Use Android SDK Tools CLI To Install And Set Up Emulator

In recent release of Android SDK tools Google decided to remove the previously provided GUI utilities for managing SDK packages and AVDs. If you don’t want to install the full Android Studio, everything now must be done via the command line interface.

In fact, if you try to use previously valid commands, such as

./android sdk

You’ll get output like this

*************************************************************************
The "android" command is deprecated.
For manual SDK, AVD, and project management, please use Android Studio.
For command-line tools, use tools/bin/sdkmanager and tools/bin/avdmanager
*************************************************************************

Invalid or unsupported command "sdk"
Supported commands are:
android list target
android list avd
android list device
android create avd
android move avd
android delete avd
android list sdk
android update sdk

So, if you still don’t want to install Android Studio, how do you install the SDK packages, tools, images, etc. for the emulator? Below are few basic commands to get you started. They have been tested on Linux.

Update installed items in SDK manager:

bin/sdkmanager --update

Install NDK bundle:

bin/sdkmanager --install ndk-bundle

Install SDK tools for the latest API level:

bin/sdkmanager --install "platform-tools" "platforms;android-26"

Install the latest system image:

bin/sdkmanager --install "system-images;android-26;google_apis;x86_64"

Create a virtual device called “pixel” using the installed system image:

bin/avdmanager create avd -n pixel -d 19 -k "system-images;android-26;google_apis;x86_64"

Launch emulator to test:

ANDROID_EMULATOR_USE_SYSTEM_LIBS=1 ./emulator -avd pixel

Amazon Finally Releases Android Kindle

It wasn’t a tough call or anything but back in March I did guess that Amazon was planning a Kindle running on Android. Why else would they start their own app store? Now that their strategy is actually taking shape it unsurprisingly presents Amazon-skinned Kindle Fire Android device geared towards its users consuming more Amazon content, services and products. For this purpose, the tablet is very competitively priced – at the time of writing a full $50 less than Nook Color ($199 and $249 respectively).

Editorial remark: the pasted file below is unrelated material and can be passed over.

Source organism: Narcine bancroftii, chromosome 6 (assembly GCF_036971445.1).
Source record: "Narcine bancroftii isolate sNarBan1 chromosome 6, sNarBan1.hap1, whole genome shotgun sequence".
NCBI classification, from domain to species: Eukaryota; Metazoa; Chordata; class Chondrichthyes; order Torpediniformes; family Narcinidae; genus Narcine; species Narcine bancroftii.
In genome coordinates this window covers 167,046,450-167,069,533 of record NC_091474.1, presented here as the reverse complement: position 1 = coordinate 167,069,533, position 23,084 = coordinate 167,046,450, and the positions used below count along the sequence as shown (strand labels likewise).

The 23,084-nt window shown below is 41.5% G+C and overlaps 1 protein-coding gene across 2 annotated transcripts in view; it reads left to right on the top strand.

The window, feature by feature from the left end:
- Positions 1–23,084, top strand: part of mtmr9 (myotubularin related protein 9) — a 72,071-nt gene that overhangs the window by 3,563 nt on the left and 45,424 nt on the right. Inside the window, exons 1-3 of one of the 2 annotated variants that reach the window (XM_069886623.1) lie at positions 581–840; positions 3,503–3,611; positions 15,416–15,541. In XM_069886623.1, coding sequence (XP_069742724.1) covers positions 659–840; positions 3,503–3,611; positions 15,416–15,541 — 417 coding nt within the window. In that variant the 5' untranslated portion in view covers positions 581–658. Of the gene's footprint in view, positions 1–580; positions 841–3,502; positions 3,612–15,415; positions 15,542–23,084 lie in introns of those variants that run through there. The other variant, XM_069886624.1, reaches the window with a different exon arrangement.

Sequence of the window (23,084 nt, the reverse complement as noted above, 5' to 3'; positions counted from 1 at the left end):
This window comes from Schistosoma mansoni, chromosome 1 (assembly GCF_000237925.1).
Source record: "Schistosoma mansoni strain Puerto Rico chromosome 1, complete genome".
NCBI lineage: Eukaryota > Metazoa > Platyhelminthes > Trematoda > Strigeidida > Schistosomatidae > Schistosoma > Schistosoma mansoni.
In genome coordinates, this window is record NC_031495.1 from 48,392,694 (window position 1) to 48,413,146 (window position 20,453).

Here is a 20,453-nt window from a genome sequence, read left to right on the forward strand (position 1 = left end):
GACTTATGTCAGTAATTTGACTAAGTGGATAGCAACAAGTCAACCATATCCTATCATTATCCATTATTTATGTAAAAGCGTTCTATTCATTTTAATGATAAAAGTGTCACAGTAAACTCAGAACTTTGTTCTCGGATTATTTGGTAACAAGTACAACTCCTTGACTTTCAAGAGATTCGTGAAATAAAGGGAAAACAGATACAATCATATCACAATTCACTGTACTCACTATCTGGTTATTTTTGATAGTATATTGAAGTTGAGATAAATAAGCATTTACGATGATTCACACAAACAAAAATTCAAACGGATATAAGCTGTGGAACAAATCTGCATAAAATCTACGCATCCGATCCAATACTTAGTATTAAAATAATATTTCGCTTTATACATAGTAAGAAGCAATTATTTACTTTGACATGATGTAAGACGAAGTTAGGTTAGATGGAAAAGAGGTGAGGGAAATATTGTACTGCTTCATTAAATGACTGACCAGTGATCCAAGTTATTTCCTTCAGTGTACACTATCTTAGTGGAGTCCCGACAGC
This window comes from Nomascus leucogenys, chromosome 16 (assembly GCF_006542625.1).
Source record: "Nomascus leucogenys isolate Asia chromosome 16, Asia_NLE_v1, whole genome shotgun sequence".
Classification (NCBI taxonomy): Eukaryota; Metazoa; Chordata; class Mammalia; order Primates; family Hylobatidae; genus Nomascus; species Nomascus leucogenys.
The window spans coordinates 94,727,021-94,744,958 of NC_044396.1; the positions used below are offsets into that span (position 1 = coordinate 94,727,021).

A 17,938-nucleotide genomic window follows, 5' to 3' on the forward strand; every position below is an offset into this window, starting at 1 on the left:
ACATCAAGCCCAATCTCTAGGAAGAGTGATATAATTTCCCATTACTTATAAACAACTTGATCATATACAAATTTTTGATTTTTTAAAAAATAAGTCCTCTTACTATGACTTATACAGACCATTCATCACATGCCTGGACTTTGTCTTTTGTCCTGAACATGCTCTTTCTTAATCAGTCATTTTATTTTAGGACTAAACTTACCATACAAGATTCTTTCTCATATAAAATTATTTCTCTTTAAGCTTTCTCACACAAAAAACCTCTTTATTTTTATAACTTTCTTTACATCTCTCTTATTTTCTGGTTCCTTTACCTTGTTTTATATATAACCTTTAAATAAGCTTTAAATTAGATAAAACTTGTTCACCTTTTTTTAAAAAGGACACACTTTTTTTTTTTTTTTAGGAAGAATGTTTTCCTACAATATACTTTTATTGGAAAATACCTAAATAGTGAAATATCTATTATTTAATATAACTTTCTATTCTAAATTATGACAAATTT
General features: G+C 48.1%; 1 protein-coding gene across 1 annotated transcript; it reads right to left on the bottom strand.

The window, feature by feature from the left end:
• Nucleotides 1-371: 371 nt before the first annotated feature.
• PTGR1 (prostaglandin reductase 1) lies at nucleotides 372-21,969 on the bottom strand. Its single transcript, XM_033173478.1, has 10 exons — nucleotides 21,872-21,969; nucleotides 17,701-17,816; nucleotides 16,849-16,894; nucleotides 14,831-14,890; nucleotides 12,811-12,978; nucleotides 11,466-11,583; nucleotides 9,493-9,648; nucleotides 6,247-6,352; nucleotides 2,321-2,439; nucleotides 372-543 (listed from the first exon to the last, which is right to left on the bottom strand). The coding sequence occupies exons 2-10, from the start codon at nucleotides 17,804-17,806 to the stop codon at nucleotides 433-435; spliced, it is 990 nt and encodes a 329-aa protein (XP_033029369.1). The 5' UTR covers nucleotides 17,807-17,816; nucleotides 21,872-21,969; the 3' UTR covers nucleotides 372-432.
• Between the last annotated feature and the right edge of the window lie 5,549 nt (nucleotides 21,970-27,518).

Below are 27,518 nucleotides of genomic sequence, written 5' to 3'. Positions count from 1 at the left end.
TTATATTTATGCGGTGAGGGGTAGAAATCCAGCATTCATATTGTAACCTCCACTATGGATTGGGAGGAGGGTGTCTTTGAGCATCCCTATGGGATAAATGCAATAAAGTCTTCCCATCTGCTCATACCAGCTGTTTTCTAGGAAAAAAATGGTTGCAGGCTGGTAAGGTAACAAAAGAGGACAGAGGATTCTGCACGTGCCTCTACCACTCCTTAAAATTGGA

One can find many reviews of Kindle Fire online. It has also been a frequent comparison subject against Nook Color. Because of the price difference, it compares favorably. However, if I had to pick between the two I would likely go with the Nook Color because of better specs (double RAM, SD card slot, etc.), better support for standards, and just my general discontent for Amazon and its business practices.

Nokia Going WP7 Not a Surprise

Nokia “picking” Windows Phone for their future is not a surprise. It wasn’t to me, anyway. You don’t pick a former Microsoft big head, Stephen Elop, to lead you anywhere else besides Microsoft. In other words, you don’t buy a screwdriver and expect it to hammer nails.

On a side note, that billion dollar cash deal must spell nice bonuses for some executives. At this point, I’m not entirely sure how serious Nokia executives are about this deal anyway. Nokia Windows phone will not be out for at least another year, which is an eternity in mobile world these days; and, in the meantime, they have to hold on to Symbian, which they will soon phase out; and, start over with Windows. It will be like a giant corporation in a startup company mode. One word – disaster.

Amazon Planning Android Kindle?

Amazon it planning to launch an Android tablet device. There is no other way around it. Why? Because there is no reason for Amazon to launch their Android app store otherwise. There is no incentive for them to do favors to Google, or to any of Android tablet manufacturers, which are also Amazon’s competitors, by the way.

The only real reason to establish the Android app store is to create an “ecosystem” (yes, I did use that buzzword) where their next Kindle would naturally fall in place.